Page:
Tambookie, noun and & adjective

Tamboekie, TambokieShow more Also Tamboekie, Tambokie, Tambooki, Tambouchi, Tambouki, Tambuckee, Tambucki, Tambuki, Tambukie, Tambukkie, Tambuqui, Tembookie, Tembuki, and occasionally with small initial.
Tambookies, or unchanged.
South African DutchShow more Probably Englished form of South African Dutch Temboetje or Temboekie (Temboe Tembu + diminutive suffix -ie).
Especially during the 18th and 19th centuries:
A. noun
1. obsolescent
a. Tembu noun sense 1 a. Occasionally (nonce), the language of the Tambookies (see quotation 1942).
1786 G. Forster tr. of A. Sparrman’s Voy. to Cape of G.H. II. 147On the other side of Zomo dwells another nation, who, by the Snese-Hottentots, are called Tambukis.
1790 tr. of F. Le Vaillant’s Trav. II. 164He intended to visit the Tambouchis, a nation bordering on Caffraria, with whom they carried on a trade for iron and arms.
1795 C.R. Hopson tr. of C.P. Thunberg’s Trav. II. 94These Caffres, a few years before, had murdered Heupnaer and some of his company, who..had travelled into the country of the Caffres and Tambukki.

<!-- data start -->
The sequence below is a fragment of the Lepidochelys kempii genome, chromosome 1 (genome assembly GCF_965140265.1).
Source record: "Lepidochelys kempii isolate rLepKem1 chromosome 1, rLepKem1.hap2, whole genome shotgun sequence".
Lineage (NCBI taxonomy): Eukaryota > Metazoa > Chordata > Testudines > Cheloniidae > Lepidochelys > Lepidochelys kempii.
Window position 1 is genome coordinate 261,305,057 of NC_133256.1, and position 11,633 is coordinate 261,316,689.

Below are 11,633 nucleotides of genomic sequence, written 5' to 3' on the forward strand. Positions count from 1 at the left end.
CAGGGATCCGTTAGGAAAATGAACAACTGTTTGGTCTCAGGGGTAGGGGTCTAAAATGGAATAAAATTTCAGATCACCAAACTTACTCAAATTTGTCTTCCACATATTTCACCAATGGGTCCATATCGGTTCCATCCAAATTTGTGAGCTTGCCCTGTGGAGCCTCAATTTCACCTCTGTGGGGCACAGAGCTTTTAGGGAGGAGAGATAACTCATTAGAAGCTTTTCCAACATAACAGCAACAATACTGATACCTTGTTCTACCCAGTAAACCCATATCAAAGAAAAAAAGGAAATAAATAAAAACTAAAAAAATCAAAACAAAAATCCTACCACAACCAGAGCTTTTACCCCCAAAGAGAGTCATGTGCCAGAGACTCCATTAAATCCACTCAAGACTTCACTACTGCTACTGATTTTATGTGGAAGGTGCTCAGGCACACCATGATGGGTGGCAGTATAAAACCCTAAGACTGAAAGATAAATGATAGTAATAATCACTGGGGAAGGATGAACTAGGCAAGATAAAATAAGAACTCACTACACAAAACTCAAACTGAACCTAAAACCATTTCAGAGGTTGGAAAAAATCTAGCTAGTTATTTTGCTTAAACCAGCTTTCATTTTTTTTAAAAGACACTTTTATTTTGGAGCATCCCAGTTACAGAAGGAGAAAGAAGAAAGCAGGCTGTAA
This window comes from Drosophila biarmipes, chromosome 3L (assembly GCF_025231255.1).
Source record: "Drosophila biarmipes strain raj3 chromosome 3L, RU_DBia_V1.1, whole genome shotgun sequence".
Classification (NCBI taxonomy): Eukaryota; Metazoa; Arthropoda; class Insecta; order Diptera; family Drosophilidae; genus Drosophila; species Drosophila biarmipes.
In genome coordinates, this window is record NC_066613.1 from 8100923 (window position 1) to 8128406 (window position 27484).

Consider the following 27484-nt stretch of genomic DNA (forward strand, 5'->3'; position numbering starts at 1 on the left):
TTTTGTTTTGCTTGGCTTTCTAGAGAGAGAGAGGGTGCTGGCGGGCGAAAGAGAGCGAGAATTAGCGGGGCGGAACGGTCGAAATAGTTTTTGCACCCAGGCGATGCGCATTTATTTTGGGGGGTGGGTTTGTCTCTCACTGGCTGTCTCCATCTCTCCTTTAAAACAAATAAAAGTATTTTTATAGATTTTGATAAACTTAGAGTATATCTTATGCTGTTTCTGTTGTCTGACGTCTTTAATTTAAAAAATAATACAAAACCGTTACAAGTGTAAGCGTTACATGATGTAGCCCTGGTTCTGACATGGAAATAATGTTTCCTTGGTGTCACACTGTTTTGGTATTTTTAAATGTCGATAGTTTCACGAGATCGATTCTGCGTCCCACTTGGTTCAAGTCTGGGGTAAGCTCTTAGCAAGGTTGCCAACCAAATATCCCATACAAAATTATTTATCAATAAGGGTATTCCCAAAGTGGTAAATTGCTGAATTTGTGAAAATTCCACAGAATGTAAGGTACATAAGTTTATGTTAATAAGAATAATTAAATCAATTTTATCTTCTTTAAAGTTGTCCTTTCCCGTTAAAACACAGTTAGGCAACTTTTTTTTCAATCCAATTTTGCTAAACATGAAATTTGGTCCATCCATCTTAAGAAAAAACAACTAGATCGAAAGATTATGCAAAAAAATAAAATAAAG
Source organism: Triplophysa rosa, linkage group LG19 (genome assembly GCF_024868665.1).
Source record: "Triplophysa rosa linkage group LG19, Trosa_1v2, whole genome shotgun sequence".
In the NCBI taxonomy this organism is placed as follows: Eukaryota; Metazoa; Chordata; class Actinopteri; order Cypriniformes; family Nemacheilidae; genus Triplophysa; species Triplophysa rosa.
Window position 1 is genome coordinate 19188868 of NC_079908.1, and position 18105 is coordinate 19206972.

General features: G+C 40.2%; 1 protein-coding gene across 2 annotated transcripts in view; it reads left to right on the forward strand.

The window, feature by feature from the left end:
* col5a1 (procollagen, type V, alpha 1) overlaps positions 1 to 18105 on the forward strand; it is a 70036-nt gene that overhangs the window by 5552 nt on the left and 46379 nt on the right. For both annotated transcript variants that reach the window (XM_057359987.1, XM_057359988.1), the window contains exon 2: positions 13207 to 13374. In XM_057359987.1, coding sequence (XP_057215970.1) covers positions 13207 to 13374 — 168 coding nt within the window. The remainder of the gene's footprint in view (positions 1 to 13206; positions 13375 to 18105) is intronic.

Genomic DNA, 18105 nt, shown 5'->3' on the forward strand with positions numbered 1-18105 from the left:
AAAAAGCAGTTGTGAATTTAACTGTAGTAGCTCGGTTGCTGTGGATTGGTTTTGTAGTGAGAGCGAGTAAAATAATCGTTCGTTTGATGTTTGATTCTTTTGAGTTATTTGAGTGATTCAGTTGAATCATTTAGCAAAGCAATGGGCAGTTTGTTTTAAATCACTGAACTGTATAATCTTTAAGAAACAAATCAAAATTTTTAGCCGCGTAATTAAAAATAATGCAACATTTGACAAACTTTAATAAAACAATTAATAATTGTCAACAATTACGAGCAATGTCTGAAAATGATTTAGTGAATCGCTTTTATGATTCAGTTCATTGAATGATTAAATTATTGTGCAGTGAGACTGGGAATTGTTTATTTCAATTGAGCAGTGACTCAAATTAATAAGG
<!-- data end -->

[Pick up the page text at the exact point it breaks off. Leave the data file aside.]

1812 A. Plumptre tr. of H. Lichtenstein’s Trav. in Sn Afr. (1928) I. 298The first tribe after crossing the river Basseh is the Tambuckis, or Mathimbas; they are somewhat lower in stature than the Koossas, but their language is exactly the same.
1825 G. Barker Journal. 26 JulyThe Revd Mr Wright of Wynberg came in off a journey to the Tamboekies.
1834 J.C. Chase in A. Steedman Wanderings (1835) II. 200The Tambookie, or Amaytymbæ, is mild even to timidity.
1837 J.E. Alexander Narr. of Voy. I. 366The so-called Kaffirs are divided into three great nations: the Amakosas, or the people of a chief Kosa, extending from the Keiskamma to the Bashee; the Amatembies, or Tambookies, between the upper Kye and Umtata; and the Amapondas, or people of the elephants’ tooth.
1846 I.J. Smith Informant, Fort Beaufort 20 Apr.From your communication and what Mr Bonatz writes, the Tambookies I think certainly will ally themselves to the Gaikas.
1852 M.B. Hudson S. Afr. Frontier Life p.vii‘Amatembus’ or Tambookies; another branch of the Kafir race, considered the most royal in blood, and from whom, by intermarriage, the Amakosae head chiefs must, according to kafir law, be descended.
1877 R.M. Ballantyne Settler & Savage 316The Fetcani, or Mantatee hordes...precipitated themselves on the Tambookies, and afterwards on the Galekas, threatening to extirpate these Kafirs altogether, or to drive them into the colony as supplicants and beggars.